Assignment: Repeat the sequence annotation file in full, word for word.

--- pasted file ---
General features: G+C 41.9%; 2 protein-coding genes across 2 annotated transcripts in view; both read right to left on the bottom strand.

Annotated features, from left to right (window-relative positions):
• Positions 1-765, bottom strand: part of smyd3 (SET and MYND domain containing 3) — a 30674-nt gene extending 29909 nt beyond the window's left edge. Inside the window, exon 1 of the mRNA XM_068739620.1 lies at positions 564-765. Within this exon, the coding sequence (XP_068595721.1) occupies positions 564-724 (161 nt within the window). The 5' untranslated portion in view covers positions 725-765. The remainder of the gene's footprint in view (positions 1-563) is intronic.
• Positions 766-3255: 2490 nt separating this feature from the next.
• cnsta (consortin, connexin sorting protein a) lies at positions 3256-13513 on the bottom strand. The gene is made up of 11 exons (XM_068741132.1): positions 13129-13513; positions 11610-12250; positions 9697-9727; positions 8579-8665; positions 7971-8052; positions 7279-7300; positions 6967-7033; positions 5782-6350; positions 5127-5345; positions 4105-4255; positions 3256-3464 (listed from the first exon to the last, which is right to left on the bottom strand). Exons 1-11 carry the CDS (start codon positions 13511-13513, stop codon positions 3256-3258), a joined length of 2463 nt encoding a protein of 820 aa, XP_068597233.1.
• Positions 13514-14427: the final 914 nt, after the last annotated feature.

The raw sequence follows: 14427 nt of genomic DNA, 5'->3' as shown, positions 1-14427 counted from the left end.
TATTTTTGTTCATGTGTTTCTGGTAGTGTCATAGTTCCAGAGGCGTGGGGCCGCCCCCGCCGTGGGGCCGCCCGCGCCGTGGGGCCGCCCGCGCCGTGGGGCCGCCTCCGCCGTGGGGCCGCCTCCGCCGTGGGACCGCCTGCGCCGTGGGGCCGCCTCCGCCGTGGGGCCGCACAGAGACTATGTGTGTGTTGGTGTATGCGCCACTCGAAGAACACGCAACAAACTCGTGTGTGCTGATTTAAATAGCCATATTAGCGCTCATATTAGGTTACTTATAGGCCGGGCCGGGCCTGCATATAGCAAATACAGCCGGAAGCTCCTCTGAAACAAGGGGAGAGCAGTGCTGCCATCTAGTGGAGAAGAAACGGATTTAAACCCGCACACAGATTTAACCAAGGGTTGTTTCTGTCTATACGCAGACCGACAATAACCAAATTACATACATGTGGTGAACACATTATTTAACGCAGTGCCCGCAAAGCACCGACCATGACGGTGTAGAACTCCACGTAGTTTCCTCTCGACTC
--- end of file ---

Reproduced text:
General features: G+C 41.9%; 2 protein-coding genes across 2 annotated transcripts in view; both read right to left on the bottom strand.

Annotated features, from left to right (window-relative positions):
• Positions 1-765, bottom strand: part of smyd3 (SET and MYND domain containing 3) — a 30674-nt gene extending 29909 nt beyond the window's left edge. Inside the window, exon 1 of the mRNA XM_068739620.1 lies at positions 564-765. Within this exon, the coding sequence (XP_068595721.1) occupies positions 564-724 (161 nt within the window). The 5' untranslated portion in view covers positions 725-765. The remainder of the gene's footprint in view (positions 1-563) is intronic.
• Positions 766-3255: 2490 nt separating this feature from the next.
• cnsta (consortin, connexin sorting protein a) lies at positions 3256-13513 on the bottom strand. The gene is made up of 11 exons (XM_068741132.1): positions 13129-13513; positions 11610-12250; positions 9697-9727; positions 8579-8665; positions 7971-8052; positions 7279-7300; positions 6967-7033; positions 5782-6350; positions 5127-5345; positions 4105-4255; positions 3256-3464 (listed from the first exon to the last, which is right to left on the bottom strand). Exons 1-11 carry the CDS (start codon positions 13511-13513, stop codon positions 3256-3258), a joined length of 2463 nt encoding a protein of 820 aa, XP_068597233.1.
• Positions 13514-14427: the final 914 nt, after the last annotated feature.

The raw sequence follows: 14427 nt of genomic DNA, 5'->3' as shown, positions 1-14427 counted from the left end.
TATTTTTGTTCATGTGTTTCTGGTAGTGTCATAGTTCCAGAGGCGTGGGGCCGCCCCCGCCGTGGGGCCGCCCGCGCCGTGGGGCCGCCCGCGCCGTGGGGCCGCCTCCGCCGTGGGGCCGCCTCCGCCGTGGGACCGCCTGCGCCGTGGGGCCGCCTCCGCCGTGGGGCCGCACAGAGACTATGTGTGTGTTGGTGTATGCGCCACTCGAAGAACACGCAACAAACTCGTGTGTGCTGATTTAAATAGCCATATTAGCGCTCATATTAGGTTACTTATAGGCCGGGCCGGGCCTGCATATAGCAAATACAGCCGGAAGCTCCTCTGAAACAAGGGGAGAGCAGTGCTGCCATCTAGTGGAGAAGAAACGGATTTAAACCCGCACACAGATTTAACCAAGGGTTGTTTCTGTCTATACGCAGACCGACAATAACCAAATTACATACATGTGGTGAACACATTATTTAACGCAGTGCCCGCAAAGCACCGACCATGACGGTGTAGAACTCCACGTAGTTTCCTCTCGACTC